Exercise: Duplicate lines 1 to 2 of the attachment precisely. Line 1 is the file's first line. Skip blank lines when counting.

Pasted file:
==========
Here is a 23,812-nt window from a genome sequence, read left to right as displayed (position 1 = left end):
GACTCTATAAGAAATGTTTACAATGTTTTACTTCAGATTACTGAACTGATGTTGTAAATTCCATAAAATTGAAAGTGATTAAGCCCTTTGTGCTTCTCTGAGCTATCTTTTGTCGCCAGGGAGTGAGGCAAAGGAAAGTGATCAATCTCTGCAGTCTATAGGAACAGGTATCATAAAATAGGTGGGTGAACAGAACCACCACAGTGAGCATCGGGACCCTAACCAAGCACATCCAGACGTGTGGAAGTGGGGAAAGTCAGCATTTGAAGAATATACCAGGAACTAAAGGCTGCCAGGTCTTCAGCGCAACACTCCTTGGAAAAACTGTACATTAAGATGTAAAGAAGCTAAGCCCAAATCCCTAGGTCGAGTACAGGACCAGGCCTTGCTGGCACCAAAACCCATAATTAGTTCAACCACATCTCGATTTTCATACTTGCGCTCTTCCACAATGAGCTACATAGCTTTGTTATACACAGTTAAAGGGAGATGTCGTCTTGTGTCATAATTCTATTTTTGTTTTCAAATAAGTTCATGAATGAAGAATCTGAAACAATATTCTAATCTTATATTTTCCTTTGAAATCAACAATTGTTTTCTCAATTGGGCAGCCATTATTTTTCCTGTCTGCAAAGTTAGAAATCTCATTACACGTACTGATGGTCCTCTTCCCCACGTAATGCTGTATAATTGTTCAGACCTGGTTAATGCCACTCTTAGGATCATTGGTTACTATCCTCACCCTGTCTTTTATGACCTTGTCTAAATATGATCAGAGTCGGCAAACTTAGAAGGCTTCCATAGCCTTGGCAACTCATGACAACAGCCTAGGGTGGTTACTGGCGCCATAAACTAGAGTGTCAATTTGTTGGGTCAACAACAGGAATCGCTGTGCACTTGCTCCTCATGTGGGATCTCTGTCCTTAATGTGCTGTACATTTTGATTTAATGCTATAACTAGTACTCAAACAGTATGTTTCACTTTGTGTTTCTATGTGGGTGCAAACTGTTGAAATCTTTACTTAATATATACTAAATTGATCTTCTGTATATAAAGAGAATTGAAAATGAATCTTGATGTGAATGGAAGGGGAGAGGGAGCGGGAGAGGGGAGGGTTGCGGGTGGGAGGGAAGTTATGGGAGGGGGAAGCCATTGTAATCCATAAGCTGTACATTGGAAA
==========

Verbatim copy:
Here is a 23,812-nt window from a genome sequence, read left to right as displayed (position 1 = left end):
GACTCTATAAGAAATGTTTACAATGTTTTACTTCAGATTACTGAACTGATGTTGTAAATTCCATAAAATTGAAAGTGATTAAGCCCTTTGTGCTTCTCTGAGCTATCTTTTGTCGCCAGGGAGTGAGGCAAAGGAAAGTGATCAATCTCTGCAGTCTATAGGAACAGGTATCATAAAATAGGTGGGTGAACAGAACCACCACAGTGAGCATCGGGACCCTAACCAAGCACATCCAGACGTGTGGAAGTGGGGAAAGTCAGCATTTGAAGAATATACCAGGAACTAAAGGCTGCCAGGTCTTCAGCGCAACACTCCTTGGAAAAACTGTACATTAAGATGTAAAGAAGCTAAGCCCAAATCCCTAGGTCGAGTACAGGACCAGGCCTTGCTGGCACCAAAACCCATAATTAGTTCAACCACATCTCGATTTTCATACTTGCGCTCTTCCACAATGAGCTACATAGCTTTGTTATACACAGTTAAAGGGAGATGTCGTCTTGTGTCATAATTCTATTTTTGTTTTCAAATAAGTTCATGAATGAAGAATCTGAAACAATATTCTAATCTTATATTTTCCTTTGAAATCAACAATTGTTTTCTCAATTGGGCAGCCATTATTTTTCCTGTCTGCAAAGTTAGAAATCTCATTACACGTACTGATGGTCCTCTTCCCCACGTAATGCTGTATAATTGTTCAGACCTGGTTAATGCCACTCTTAGGATCATTGGTTACTATCCTCACCCTGTCTTTTATGACCTTGTCTAAATATGATCAGAGTCGGCAAACTTAGAAGGCTTCCATAGCCTTGGCAACTCATGACAACAGCCTAGGGTGGTTACTGGCGCCATAAACTAGAGTGTCAATTTGTTGGGTCAACAACAGGAATCGCTGTGCACTTGCTCCTCATGTGGGATCTCTGTCCTTAATGTGCTGTACATTTTGATTTAATGCTATAACTAGTACTCAAACAGTATGTTTCACTTTGTGTTTCTATGTGGGTGCAAACTGTTGAAATCTTTACTTAATATATACTAAATTGATCTTCTGTATATAAAGAGAATTGAAAATGAATCTTGATGTGAATGGAAGGGGAGAGGGAGCGGGAGAGGGGAGGGTTGCGGGTGGGAGGGAAGTTATGGGAGGGGGAAGCCATTGTAATCCATAAGCTGTACATTGGAAA